You can download CompPharma’s latest PBM in WC report here,  all of our 15 surveys are available here.

Tomorrow we’ll dig into pricing and what’s real – and what isn’t – in the media’s coverage of drug pricing.


Oct
3

Chronic opioids can be solved

That’s the key lesson from today’s session on Dealing with legacy opioid claims at IAIABC’s 104th Convention.

BWC Ohio’s Nick Trego PharmD, State Fund of California’s Chief Medical Officer Dinesh Govindarao MD, Washington L&I Medical Director Gary Franklin MD MPH, and Sedgwick Pharmacy Director Paul Peak all documented significant reductions in long-term opioid usage in their patient populations.

That means many fewer moms without kids, husbands without wives, and kids without grandparents.

Among the takeaways…

Prevention is critical – we’re doing a very good job of preventing more Opioid Abuse Disorder (OAD) patients.

Flexible treatment options are critical – every patient is different, with some responding to Medication-Assisted Therapy and others not.  The same is true for exercise, yoga, cognitive behavioral therapy, acupuncture, and PT.

Closed physician networks, formularies and UR with teeth are critical – it’s tough to get bad docs to become good ones, so kicking them out of your panel is necessary.

Analytics are critical – to identify patients at risk of OAD, to monitor progress, to evaluate success, to learn what works and what doesn’t and why.

Full payer access to Prescription Drug Monitoring Programs is critical – but only available in a handful of states. Access to PDMPs that require physician usage would go a long way to reducing inappropriate prescribing and polypharmacy.

Results – Across the board we heard of dramatic reductions in the volume and potency of scripts prescribed and the number of patients taking opioids over the long term.

What does this mean for you?

It can be done, it is being done, and it must be done.


Sep
28

Research Roundup – Friday edition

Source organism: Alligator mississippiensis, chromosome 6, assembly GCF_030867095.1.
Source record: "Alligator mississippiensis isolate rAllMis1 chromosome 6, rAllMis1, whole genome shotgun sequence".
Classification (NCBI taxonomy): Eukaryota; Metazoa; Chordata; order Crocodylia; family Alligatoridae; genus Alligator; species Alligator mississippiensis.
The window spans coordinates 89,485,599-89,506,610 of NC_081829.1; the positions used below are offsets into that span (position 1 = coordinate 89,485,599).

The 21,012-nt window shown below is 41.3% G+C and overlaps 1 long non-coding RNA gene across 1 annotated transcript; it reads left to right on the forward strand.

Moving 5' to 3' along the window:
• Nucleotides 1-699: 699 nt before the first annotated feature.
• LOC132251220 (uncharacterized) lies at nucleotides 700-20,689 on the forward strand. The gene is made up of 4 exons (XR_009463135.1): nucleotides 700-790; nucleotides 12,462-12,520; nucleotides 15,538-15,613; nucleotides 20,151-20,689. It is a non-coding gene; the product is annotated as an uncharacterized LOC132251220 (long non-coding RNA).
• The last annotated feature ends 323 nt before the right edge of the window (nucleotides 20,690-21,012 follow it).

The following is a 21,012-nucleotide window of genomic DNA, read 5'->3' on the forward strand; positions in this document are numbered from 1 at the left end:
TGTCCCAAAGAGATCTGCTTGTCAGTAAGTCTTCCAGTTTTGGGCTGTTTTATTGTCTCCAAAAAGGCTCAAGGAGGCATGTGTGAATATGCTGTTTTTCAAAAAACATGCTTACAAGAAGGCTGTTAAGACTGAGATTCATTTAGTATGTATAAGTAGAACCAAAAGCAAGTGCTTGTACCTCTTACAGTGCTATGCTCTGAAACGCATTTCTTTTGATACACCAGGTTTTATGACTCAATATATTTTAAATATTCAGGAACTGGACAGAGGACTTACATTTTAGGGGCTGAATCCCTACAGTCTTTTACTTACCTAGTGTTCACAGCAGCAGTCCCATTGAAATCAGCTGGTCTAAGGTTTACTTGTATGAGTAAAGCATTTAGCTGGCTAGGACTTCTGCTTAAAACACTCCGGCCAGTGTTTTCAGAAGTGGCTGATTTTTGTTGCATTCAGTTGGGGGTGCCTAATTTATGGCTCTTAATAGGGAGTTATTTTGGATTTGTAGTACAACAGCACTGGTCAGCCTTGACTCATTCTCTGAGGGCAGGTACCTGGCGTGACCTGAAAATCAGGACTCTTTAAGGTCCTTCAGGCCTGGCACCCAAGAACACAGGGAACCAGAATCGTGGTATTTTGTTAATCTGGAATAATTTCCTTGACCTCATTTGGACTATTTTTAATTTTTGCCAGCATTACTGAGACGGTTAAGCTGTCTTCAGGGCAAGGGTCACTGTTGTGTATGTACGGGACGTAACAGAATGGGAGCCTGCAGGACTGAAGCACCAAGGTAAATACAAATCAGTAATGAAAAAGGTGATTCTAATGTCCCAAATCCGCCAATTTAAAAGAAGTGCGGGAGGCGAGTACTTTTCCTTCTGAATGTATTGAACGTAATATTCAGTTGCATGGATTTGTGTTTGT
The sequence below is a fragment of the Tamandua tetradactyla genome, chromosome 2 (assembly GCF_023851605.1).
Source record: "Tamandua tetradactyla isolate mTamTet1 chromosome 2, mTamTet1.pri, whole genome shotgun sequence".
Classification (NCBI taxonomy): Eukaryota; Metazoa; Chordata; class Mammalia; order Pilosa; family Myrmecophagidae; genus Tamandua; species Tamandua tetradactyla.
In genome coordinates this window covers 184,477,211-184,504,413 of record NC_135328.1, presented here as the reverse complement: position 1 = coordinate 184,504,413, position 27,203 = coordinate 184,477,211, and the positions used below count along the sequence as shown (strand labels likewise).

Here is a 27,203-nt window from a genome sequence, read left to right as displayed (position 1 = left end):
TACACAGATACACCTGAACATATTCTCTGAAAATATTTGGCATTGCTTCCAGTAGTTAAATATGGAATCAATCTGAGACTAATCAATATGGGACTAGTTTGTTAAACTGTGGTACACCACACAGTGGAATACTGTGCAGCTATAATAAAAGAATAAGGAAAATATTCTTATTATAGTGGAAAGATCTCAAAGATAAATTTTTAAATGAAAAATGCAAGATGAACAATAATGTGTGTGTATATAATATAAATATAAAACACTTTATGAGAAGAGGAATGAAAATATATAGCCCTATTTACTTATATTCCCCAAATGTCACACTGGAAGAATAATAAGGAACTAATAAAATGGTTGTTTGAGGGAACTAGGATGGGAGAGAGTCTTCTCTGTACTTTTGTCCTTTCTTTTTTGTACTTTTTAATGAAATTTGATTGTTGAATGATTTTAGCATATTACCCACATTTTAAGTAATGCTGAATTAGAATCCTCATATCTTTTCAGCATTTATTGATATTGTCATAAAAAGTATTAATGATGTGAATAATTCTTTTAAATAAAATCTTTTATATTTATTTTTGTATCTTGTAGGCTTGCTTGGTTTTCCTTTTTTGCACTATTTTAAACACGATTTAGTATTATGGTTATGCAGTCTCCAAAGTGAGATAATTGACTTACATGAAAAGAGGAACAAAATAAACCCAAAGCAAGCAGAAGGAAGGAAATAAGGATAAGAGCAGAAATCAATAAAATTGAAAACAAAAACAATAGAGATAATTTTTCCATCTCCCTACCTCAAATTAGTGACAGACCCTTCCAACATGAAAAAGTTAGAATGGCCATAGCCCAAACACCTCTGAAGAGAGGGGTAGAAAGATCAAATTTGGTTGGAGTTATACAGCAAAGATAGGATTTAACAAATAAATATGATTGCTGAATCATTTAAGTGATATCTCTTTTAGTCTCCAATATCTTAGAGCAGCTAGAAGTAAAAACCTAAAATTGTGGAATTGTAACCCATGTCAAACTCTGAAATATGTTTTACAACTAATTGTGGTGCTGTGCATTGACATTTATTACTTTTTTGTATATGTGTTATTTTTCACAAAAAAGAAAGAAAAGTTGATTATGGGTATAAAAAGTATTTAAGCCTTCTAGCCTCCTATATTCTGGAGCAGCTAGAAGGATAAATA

So, hard as it is to believe, there was some non-Supreme Court hearing stuff going on this week.

I know…I missed most of it too.

So, here’s some of the most important research we all missed while overloading incoming web servers watching yesterday’s hearing.

Drugs, Opioids, and profiteering physicians

The fine folks at WCRI continue to do lots of stuff so we don’t have to. Two things stand out this week; a compendium of every state’s work-comp pharmacy-related regulations, and a webinar on the effectiveness – or lack thereof – of regulations designed to address the should-almost-never-be-allowed practice of physicians dispensing drugs for profit.

Out in the real world, we learn that in many cases it’s harder to get access to drugs to deal with Opioid Use Disorder than to get the opioids that cause OUD. 

14% of plans do not cover buprenorphine/naloxone, a preferred medication for OUD maintenance treatment. Only 11% of plans cover implantable buprenorphine and 26% cover injectable naltrexone, both of which may facilitate adherence for patients with OUD. Seventy-three percent of plans cover at least one abuse-deterrent opioid pain medication, while 100% of plans cover at least one short-acting opioid pain medication.

Hey P&T committees, get with the times!

Making sense of data

myMatrixx’ Cliff Beliveau has an excellent piece on using data visualization to help explain complex issues. Well worth a read.

Dumb things companies do

Roberto Ceniceros’ column on Lockton’s denied-claim research has been on my desktop for weeks. I’ve read it twice, and you should too. Net is this – denying claims is often a really bad idea.

Finally, from the professor who teaches what may be the only most important class in business school comes an eye-opening look into how work is bad for you. The logic and rationale is not what you may think. Here’s just one excerpt, which I would label Companies are not smart:

Companies do not act on the basis of the best evidence. They merge even though much research shows that mergers destroy value. They use forced-curve ranking systems for performance reviews even though extensive evidence documents the harmful effects. There is no reason to believe they would behave any differently with respect to their human capital.